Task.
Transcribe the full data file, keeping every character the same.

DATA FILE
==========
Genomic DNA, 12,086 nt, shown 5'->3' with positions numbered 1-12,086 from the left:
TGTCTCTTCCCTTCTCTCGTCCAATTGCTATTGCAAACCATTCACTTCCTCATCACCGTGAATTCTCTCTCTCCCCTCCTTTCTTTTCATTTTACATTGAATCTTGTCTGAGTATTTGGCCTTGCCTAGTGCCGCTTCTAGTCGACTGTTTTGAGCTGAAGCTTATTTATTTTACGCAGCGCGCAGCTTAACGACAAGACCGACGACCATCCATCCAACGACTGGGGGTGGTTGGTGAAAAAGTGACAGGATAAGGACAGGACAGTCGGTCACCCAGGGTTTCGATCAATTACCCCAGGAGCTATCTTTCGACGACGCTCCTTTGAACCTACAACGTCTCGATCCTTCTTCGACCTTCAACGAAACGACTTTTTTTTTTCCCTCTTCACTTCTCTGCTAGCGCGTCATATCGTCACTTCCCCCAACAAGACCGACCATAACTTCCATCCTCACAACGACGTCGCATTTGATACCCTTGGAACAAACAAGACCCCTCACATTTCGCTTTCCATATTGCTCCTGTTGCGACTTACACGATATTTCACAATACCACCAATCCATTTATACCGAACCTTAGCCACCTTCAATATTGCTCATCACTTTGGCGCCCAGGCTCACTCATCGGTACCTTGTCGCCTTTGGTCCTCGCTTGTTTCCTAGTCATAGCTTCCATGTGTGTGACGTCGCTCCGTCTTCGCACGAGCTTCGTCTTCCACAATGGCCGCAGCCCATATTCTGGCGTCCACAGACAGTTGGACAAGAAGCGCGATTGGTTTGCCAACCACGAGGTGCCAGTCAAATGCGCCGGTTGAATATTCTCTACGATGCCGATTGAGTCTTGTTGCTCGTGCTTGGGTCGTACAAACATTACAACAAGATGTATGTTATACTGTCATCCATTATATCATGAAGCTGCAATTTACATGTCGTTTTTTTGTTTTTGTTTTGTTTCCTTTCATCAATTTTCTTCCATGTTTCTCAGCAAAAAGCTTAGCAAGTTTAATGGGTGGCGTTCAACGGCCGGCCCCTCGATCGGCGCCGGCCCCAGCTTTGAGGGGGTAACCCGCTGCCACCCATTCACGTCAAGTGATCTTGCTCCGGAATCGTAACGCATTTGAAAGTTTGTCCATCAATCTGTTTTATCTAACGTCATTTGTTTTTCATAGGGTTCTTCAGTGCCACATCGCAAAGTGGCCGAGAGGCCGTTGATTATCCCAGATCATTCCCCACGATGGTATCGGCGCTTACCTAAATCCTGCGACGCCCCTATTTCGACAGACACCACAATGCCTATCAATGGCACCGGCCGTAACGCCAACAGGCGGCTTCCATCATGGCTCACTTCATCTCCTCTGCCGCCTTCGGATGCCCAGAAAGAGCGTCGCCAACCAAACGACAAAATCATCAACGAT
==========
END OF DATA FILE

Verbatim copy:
Genomic DNA, 12,086 nt, shown 5'->3' with positions numbered 1-12,086 from the left:
TGTCTCTTCCCTTCTCTCGTCCAATTGCTATTGCAAACCATTCACTTCCTCATCACCGTGAATTCTCTCTCTCCCCTCCTTTCTTTTCATTTTACATTGAATCTTGTCTGAGTATTTGGCCTTGCCTAGTGCCGCTTCTAGTCGACTGTTTTGAGCTGAAGCTTATTTATTTTACGCAGCGCGCAGCTTAACGACAAGACCGACGACCATCCATCCAACGACTGGGGGTGGTTGGTGAAAAAGTGACAGGATAAGGACAGGACAGTCGGTCACCCAGGGTTTCGATCAATTACCCCAGGAGCTATCTTTCGACGACGCTCCTTTGAACCTACAACGTCTCGATCCTTCTTCGACCTTCAACGAAACGACTTTTTTTTTTCCCTCTTCACTTCTCTGCTAGCGCGTCATATCGTCACTTCCCCCAACAAGACCGACCATAACTTCCATCCTCACAACGACGTCGCATTTGATACCCTTGGAACAAACAAGACCCCTCACATTTCGCTTTCCATATTGCTCCTGTTGCGACTTACACGATATTTCACAATACCACCAATCCATTTATACCGAACCTTAGCCACCTTCAATATTGCTCATCACTTTGGCGCCCAGGCTCACTCATCGGTACCTTGTCGCCTTTGGTCCTCGCTTGTTTCCTAGTCATAGCTTCCATGTGTGTGACGTCGCTCCGTCTTCGCACGAGCTTCGTCTTCCACAATGGCCGCAGCCCATATTCTGGCGTCCACAGACAGTTGGACAAGAAGCGCGATTGGTTTGCCAACCACGAGGTGCCAGTCAAATGCGCCGGTTGAATATTCTCTACGATGCCGATTGAGTCTTGTTGCTCGTGCTTGGGTCGTACAAACATTACAACAAGATGTATGTTATACTGTCATCCATTATATCATGAAGCTGCAATTTACATGTCGTTTTTTTGTTTTTGTTTTGTTTCCTTTCATCAATTTTCTTCCATGTTTCTCAGCAAAAAGCTTAGCAAGTTTAATGGGTGGCGTTCAACGGCCGGCCCCTCGATCGGCGCCGGCCCCAGCTTTGAGGGGGTAACCCGCTGCCACCCATTCACGTCAAGTGATCTTGCTCCGGAATCGTAACGCATTTGAAAGTTTGTCCATCAATCTGTTTTATCTAACGTCATTTGTTTTTCATAGGGTTCTTCAGTGCCACATCGCAAAGTGGCCGAGAGGCCGTTGATTATCCCAGATCATTCCCCACGATGGTATCGGCGCTTACCTAAATCCTGCGACGCCCCTATTTCGACAGACACCACAATGCCTATCAATGGCACCGGCCGTAACGCCAACAGGCGGCTTCCATCATGGCTCACTTCATCTCCTCTGCCGCCTTCGGATGCCCAGAAAGAGCGTCGCCAACCAAACGACAAAATCATCAACGAT